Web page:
Personal Server 1/2

About a year ago, I purchased a prebuilt refurbished server from the server store. The original purpose of this server was to learn more about webhosting and linux. Throughout the 8 months that I’ve owned this server I’ve made many mistakes but also learned a lot about best practices. This document serves half as a informative guide on how to set up a server from scratch and half as a continuously updated document for personal use. The primary purpose is for myself in case something terrible goes wrong and my server needs to be restarted.

Debian First Install

Following is a guide on how to set up my various components, broken into sections

Preparing Sudo

I install a debian buster iso from the debian website, then flash a USB with it, plug in the hard drive and run the installer. I partition and format that drive and install nothing except for the ssh server and basic system utilities. The installer is pretty straightforward and I use only the defaults.

After installing, I restart the server, and log in as root. First thing I do is set up sudo. Sudo which stands for Super User DO, allows system account to run with root privileges. For some reason debian installer didn’t add it automatically, under the basic system utilities.

apt install sudo

Then I switch to my normal user:

su <username>

Text editor: Vim (Vi Improved)

I prefer vim as a text editor so that is usually the second thing to be installed. Vim is a great configurable text editor that will come in handy when you need to edit configuration files.

sudo apt-get install vim

Add hybrid line numbers (show current line number and for the rest of the lines show relative line numbers) also more useful for editting long non-newline-broken lines of text is to change the default behavior of j and k.

:set number relativenumber
nnoremap <expr> j v:count ? 'j' : 'gj'
nnoremap <expr> k v:count ? 'k' : 'gk'

This is good because jumping up and down lines you can simply type the relative jump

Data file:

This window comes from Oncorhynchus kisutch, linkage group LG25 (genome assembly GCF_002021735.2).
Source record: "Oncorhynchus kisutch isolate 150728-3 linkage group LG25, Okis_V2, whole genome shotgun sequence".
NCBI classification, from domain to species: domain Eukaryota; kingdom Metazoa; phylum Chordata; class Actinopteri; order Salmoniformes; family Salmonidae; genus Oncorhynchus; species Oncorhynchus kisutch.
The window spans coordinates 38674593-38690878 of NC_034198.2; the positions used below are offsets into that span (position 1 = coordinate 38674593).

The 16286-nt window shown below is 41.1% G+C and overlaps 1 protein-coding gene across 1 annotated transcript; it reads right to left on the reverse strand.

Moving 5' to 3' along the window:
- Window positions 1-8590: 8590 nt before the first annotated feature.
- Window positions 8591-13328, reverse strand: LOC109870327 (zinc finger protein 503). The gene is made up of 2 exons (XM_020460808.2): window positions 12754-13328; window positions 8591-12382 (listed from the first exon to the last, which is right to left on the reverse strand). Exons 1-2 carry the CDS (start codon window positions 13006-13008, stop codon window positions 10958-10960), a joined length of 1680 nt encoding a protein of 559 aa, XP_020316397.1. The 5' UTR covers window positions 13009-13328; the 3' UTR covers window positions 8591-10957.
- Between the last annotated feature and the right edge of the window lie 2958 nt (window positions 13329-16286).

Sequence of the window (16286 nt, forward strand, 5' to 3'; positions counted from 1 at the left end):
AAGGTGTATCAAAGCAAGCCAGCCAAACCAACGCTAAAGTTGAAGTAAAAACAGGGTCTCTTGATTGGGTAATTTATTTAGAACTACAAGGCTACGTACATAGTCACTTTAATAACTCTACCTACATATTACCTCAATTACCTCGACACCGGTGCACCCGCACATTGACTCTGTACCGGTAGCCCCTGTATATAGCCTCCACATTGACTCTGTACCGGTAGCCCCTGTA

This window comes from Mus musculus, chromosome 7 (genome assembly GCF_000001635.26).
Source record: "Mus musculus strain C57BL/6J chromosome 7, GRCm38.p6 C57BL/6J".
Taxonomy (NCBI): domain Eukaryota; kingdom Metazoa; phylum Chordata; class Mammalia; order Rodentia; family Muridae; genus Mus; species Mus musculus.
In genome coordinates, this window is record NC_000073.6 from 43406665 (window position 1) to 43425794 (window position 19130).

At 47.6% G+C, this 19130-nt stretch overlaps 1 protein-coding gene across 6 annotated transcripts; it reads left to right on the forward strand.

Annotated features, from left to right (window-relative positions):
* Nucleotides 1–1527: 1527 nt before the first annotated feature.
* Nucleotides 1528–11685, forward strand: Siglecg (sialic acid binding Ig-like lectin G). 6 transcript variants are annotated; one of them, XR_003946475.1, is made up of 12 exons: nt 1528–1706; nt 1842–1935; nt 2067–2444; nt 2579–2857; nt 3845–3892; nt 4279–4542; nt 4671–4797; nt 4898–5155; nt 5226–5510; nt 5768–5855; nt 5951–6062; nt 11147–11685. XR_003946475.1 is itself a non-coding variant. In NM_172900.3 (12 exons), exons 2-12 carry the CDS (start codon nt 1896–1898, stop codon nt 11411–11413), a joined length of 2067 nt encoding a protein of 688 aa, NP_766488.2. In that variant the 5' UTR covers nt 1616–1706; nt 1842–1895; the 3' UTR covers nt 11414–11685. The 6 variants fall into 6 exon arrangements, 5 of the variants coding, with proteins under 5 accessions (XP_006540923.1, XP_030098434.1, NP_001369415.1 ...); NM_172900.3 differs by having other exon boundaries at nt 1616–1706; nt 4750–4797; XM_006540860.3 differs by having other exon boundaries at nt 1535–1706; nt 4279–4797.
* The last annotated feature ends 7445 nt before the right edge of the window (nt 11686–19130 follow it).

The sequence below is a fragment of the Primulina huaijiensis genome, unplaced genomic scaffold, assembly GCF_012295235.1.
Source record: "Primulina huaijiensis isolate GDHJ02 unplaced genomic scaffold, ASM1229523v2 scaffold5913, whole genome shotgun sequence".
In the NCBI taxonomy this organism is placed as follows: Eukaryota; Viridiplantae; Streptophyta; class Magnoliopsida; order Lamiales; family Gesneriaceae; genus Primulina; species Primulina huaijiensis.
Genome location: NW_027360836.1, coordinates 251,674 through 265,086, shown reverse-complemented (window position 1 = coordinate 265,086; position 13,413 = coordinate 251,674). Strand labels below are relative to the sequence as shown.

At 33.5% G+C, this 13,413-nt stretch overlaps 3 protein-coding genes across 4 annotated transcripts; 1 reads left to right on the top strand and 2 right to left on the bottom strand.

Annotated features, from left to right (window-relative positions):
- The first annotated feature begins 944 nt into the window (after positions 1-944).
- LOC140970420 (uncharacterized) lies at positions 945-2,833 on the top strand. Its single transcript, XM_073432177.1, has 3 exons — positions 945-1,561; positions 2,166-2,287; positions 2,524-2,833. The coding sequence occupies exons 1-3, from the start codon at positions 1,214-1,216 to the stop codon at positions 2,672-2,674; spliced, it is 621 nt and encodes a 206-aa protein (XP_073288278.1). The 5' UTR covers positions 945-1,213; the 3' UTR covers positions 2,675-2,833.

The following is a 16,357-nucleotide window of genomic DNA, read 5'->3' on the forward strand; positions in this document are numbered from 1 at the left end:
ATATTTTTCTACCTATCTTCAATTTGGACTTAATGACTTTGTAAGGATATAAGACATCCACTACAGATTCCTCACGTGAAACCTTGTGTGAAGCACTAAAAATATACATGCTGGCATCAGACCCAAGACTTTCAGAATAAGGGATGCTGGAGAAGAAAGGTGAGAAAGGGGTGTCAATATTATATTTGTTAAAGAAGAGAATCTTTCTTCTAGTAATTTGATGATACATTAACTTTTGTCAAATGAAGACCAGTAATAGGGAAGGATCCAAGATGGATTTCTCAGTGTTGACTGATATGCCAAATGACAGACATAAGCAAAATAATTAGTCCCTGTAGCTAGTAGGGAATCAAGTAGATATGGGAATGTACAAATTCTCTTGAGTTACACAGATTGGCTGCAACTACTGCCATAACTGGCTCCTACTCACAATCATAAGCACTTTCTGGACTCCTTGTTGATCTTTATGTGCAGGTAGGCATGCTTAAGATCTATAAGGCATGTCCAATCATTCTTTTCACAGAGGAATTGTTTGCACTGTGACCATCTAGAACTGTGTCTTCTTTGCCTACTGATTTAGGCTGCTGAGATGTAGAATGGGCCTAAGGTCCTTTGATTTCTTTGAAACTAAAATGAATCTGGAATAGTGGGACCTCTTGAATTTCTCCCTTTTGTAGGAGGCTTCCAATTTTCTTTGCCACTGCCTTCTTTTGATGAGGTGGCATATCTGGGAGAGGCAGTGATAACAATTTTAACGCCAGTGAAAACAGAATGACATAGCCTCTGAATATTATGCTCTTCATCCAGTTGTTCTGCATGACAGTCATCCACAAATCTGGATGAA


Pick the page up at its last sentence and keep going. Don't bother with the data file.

Static IP

It’s inconvenient to need to physically be near the server to use it. This is why ssh exists. But my router changes the server ip from time to time, forcing me to check what is the new IP. This fixes that.

# This file describes the network interfaces available on your system
# and how to activate them. For more information, see interfaces(5).

source /etc/network/interfaces.d/*

# The loopback network interface
auto lo
iface lo inet loopback

# The primary network interface
allow-hotplug enp0s25
iface enp0s25 inet static

And that will assign the static IP ending in 123 every single time. Restart the server and ssh into it.

Configure disk drives.

My disks were already formatted and partitioned prior to this. To do that use the fdisk utility to correctly partition the drive. Then mkfs.ext4 to create ext4 format on them. Won’t go into detail here, since this is up to the person.

My server boots off an SSD and two HDD for media use. I will make it so that these drives are mounted during boot time.

First I make my mount points:

# mkdir /mymedia
# mkdir /backup

Mount the drives, you can find the drive names with the lsblk command.

sudo mount /dev/sdXx /mymedia

Find the HDD UUID:

ls -al /dev/disk/by-uuid/

Then edit the /etc/fstab file by adding the following lines

UUID=<UUID_YOU_FOUND_IN_THE_PREV_STEP>	/mymedia	ext4	defaults	0	0
UUID=<UUID_OF_SECOND_DRIVE>	/backup	ext4	defaults	0	0

Reboot and your drives should be there

Install Self Hosted software

I usually install Transmission, Jellyfin and Docker first. (Since I don’t run Jellyfin or Transmission inside a container) There will be a new document detailing how I create a set up script for these on a later date on part 2.

Closing Thoughts

Hopefully this is useful for other linux users who intend to set up their own server, or at the very basic level a checklist for first things to configure in a system. In part 2, I will document how I run a few full stack web application on it with docker.

Yuhe Dot Dev

A blog by a tech enthusiast.